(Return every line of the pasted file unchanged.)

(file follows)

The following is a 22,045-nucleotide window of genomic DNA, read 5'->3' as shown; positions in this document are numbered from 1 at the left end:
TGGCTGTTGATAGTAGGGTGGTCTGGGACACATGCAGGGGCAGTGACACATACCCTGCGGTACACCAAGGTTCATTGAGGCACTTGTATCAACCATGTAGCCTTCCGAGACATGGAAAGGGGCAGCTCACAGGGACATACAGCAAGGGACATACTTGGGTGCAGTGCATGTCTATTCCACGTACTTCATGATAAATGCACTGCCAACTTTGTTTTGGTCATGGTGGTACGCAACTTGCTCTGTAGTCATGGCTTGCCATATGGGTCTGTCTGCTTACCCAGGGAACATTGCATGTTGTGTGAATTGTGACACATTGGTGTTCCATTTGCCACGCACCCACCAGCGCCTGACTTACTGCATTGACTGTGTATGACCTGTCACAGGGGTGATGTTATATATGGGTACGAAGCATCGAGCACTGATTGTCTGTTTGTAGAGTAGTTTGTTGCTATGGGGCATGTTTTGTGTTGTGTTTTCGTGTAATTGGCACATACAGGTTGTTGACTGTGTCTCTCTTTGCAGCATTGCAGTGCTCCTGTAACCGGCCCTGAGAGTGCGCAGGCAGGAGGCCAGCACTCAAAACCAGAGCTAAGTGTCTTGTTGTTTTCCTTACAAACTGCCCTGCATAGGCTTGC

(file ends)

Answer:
The following is a 22,045-nucleotide window of genomic DNA, read 5'->3' as shown; positions in this document are numbered from 1 at the left end:
TGGCTGTTGATAGTAGGGTGGTCTGGGACACATGCAGGGGCAGTGACACATACCCTGCGGTACACCAAGGTTCATTGAGGCACTTGTATCAACCATGTAGCCTTCCGAGACATGGAAAGGGGCAGCTCACAGGGACATACAGCAAGGGACATACTTGGGTGCAGTGCATGTCTATTCCACGTACTTCATGATAAATGCACTGCCAACTTTGTTTTGGTCATGGTGGTACGCAACTTGCTCTGTAGTCATGGCTTGCCATATGGGTCTGTCTGCTTACCCAGGGAACATTGCATGTTGTGTGAATTGTGACACATTGGTGTTCCATTTGCCACGCACCCACCAGCGCCTGACTTACTGCATTGACTGTGTATGACCTGTCACAGGGGTGATGTTATATATGGGTACGAAGCATCGAGCACTGATTGTCTGTTTGTAGAGTAGTTTGTTGCTATGGGGCATGTTTTGTGTTGTGTTTTCGTGTAATTGGCACATACAGGTTGTTGACTGTGTCTCTCTTTGCAGCATTGCAGTGCTCCTGTAACCGGCCCTGAGAGTGCGCAGGCAGGAGGCCAGCACTCAAAACCAGAGCTAAGTGTCTTGTTGTTTTCCTTACAAACTGCCCTGCATAGGCTTGC